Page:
Applying for a new position does not mean your fate is etched in stone. You lose little by sending out applications and interviewing. In fact, you might learn a great deal. (If therapy in a school setting appeals to you, and you live or are willing to relocate to the Springfield, Missouri, area, send us your resume!)

  2. Be ready to negotiate.

    Remember, you are leaving your old job for a reason. You will want to make sure that your new job provides what you are looking for in a work situation.

This does not always mean negotiating higher pay. In fact, some of the benefits you will want to explore include:

8.  Get your fear in check.

Maybe it’s cliché, but it’s also true: Change is scary. Changing jobs is very scary, and changing the kind of job you have is even scarier. This is, after all, your way of supporting yourself.

But don’t let that fear keep you from being happy in your job. If you truly dislike your current position, the toll it will take on you—and the people you serve—is not worth the extra little bit of security you get by sticking with the status quo.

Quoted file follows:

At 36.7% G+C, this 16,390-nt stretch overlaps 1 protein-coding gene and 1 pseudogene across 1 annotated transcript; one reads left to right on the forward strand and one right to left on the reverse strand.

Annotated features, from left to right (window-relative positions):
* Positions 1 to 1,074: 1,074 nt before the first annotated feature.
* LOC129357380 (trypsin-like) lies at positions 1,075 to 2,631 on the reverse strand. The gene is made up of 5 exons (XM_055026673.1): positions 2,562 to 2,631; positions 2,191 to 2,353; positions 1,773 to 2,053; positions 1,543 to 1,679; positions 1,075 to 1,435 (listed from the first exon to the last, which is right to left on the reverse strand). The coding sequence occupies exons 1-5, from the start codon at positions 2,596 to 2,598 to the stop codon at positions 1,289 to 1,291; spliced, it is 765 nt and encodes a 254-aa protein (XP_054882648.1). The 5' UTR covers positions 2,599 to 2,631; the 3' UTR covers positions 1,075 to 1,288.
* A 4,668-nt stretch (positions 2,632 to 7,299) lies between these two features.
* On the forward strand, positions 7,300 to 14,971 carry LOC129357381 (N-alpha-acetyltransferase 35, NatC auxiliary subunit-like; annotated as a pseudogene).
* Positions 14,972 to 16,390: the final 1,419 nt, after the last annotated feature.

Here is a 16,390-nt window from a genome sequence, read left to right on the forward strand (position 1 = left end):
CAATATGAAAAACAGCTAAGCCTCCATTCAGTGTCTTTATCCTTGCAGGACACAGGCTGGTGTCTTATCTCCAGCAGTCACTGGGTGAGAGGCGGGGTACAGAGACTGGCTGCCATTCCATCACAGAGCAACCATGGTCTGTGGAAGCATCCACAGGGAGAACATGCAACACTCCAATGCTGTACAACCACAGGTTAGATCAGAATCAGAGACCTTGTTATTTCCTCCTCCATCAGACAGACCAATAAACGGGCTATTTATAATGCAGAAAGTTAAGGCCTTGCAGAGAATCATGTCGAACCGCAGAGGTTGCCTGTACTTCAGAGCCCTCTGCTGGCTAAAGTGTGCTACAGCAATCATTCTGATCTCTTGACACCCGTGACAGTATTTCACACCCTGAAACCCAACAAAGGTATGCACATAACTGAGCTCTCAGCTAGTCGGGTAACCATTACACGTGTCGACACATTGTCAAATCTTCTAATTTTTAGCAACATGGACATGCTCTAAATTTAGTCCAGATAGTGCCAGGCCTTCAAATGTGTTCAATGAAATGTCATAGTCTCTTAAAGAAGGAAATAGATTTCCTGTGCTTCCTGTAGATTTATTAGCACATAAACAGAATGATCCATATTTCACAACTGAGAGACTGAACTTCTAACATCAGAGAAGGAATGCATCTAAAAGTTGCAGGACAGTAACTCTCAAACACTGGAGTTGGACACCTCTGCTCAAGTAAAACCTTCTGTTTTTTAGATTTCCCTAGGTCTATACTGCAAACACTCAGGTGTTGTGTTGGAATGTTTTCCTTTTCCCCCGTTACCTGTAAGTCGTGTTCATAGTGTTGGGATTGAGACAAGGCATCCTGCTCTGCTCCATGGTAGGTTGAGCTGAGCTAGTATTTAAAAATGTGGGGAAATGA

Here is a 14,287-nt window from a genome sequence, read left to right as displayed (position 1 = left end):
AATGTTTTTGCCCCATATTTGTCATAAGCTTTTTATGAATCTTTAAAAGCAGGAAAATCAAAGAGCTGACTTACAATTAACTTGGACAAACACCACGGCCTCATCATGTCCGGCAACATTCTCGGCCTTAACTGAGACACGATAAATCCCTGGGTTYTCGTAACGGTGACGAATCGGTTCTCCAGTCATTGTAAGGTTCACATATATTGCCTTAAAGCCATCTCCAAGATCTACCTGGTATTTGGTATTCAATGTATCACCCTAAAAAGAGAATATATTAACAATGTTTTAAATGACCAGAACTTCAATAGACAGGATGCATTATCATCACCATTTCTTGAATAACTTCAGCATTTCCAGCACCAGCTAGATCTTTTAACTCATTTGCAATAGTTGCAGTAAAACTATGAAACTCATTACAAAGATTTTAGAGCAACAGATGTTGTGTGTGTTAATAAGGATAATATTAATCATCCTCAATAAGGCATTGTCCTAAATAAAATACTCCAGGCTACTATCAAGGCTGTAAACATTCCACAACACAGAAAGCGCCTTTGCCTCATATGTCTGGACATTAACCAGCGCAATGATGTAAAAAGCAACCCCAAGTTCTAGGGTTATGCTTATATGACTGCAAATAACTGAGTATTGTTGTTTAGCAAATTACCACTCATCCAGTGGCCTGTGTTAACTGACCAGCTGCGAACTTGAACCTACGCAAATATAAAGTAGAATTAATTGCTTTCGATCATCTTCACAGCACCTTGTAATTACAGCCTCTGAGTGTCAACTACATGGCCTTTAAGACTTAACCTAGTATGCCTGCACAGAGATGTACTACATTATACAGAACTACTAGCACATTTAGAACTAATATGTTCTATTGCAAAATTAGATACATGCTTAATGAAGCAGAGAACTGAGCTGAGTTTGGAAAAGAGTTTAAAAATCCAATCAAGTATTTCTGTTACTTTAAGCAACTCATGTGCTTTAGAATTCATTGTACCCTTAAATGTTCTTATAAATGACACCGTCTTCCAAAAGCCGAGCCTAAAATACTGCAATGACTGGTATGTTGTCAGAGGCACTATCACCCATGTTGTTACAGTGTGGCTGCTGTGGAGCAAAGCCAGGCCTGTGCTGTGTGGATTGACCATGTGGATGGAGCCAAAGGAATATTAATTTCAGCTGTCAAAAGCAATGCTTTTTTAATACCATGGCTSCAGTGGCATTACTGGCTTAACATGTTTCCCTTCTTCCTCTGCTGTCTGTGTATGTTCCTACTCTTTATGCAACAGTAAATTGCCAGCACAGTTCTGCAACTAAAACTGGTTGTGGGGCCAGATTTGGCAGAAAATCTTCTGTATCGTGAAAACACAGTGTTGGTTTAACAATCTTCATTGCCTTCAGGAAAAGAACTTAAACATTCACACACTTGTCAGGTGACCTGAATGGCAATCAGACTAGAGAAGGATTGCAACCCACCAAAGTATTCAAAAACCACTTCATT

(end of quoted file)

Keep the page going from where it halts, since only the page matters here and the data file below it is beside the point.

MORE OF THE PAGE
Our company has had many physical therapists, occupational therapists, and speech-language pathologist come from hospital settings. Every one of them has felt that the transition was worth it. Yes, there were some adjustments that needed to occur; but all of them have said how great it was to get to know their kids and families, forge relationships, and know that they are truly playing an important and meaningful role in these kids’ lives.

Ready for a change? Ozark Therapy is currently hiring. Send your resume to danmccool@ozarktherapy.com.